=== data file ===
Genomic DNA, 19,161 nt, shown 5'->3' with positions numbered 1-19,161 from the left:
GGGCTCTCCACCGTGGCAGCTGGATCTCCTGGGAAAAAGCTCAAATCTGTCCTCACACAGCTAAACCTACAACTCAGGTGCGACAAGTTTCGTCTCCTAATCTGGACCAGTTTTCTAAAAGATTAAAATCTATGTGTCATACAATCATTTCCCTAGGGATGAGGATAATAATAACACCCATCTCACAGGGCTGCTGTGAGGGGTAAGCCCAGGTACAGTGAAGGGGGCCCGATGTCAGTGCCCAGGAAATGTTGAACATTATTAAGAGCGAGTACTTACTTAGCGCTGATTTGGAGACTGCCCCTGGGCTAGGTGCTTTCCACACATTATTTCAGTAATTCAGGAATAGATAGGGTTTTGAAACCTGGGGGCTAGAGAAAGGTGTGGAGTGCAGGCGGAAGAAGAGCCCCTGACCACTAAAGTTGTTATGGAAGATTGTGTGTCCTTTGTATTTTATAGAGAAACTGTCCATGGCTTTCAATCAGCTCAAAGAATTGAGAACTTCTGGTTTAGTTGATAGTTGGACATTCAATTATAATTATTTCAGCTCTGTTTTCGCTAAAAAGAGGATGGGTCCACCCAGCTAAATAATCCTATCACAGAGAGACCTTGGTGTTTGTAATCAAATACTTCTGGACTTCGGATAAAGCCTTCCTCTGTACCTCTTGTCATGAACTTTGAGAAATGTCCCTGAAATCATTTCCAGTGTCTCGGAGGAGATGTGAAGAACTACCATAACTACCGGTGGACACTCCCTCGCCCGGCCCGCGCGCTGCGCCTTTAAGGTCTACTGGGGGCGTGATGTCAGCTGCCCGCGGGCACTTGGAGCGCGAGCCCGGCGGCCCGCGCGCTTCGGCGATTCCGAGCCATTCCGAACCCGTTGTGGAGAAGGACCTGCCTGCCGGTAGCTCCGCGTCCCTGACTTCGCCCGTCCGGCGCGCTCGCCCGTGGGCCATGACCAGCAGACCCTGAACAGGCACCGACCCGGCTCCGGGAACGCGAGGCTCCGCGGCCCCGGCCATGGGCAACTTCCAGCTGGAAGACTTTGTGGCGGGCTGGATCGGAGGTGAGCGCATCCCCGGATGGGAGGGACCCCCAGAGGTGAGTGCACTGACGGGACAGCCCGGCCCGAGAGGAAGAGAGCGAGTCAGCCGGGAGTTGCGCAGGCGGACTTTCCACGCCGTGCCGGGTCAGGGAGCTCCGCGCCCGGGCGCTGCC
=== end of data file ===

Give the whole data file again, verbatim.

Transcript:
Genomic DNA, 19,161 nt, shown 5'->3' with positions numbered 1-19,161 from the left:
GGGCTCTCCACCGTGGCAGCTGGATCTCCTGGGAAAAAGCTCAAATCTGTCCTCACACAGCTAAACCTACAACTCAGGTGCGACAAGTTTCGTCTCCTAATCTGGACCAGTTTTCTAAAAGATTAAAATCTATGTGTCATACAATCATTTCCCTAGGGATGAGGATAATAATAACACCCATCTCACAGGGCTGCTGTGAGGGGTAAGCCCAGGTACAGTGAAGGGGGCCCGATGTCAGTGCCCAGGAAATGTTGAACATTATTAAGAGCGAGTACTTACTTAGCGCTGATTTGGAGACTGCCCCTGGGCTAGGTGCTTTCCACACATTATTTCAGTAATTCAGGAATAGATAGGGTTTTGAAACCTGGGGGCTAGAGAAAGGTGTGGAGTGCAGGCGGAAGAAGAGCCCCTGACCACTAAAGTTGTTATGGAAGATTGTGTGTCCTTTGTATTTTATAGAGAAACTGTCCATGGCTTTCAATCAGCTCAAAGAATTGAGAACTTCTGGTTTAGTTGATAGTTGGACATTCAATTATAATTATTTCAGCTCTGTTTTCGCTAAAAAGAGGATGGGTCCACCCAGCTAAATAATCCTATCACAGAGAGACCTTGGTGTTTGTAATCAAATACTTCTGGACTTCGGATAAAGCCTTCCTCTGTACCTCTTGTCATGAACTTTGAGAAATGTCCCTGAAATCATTTCCAGTGTCTCGGAGGAGATGTGAAGAACTACCATAACTACCGGTGGACACTCCCTCGCCCGGCCCGCGCGCTGCGCCTTTAAGGTCTACTGGGGGCGTGATGTCAGCTGCCCGCGGGCACTTGGAGCGCGAGCCCGGCGGCCCGCGCGCTTCGGCGATTCCGAGCCATTCCGAACCCGTTGTGGAGAAGGACCTGCCTGCCGGTAGCTCCGCGTCCCTGACTTCGCCCGTCCGGCGCGCTCGCCCGTGGGCCATGACCAGCAGACCCTGAACAGGCACCGACCCGGCTCCGGGAACGCGAGGCTCCGCGGCCCCGGCCATGGGCAACTTCCAGCTGGAAGACTTTGTGGCGGGCTGGATCGGAGGTGAGCGCATCCCCGGATGGGAGGGACCCCCAGAGGTGAGTGCACTGACGGGACAGCCCGGCCCGAGAGGAAGAGAGCGAGTCAGCCGGGAGTTGCGCAGGCGGACTTTCCACGCCGTGCCGGGTCAGGGAGCTCCGCGCCCGGGCGCTGCC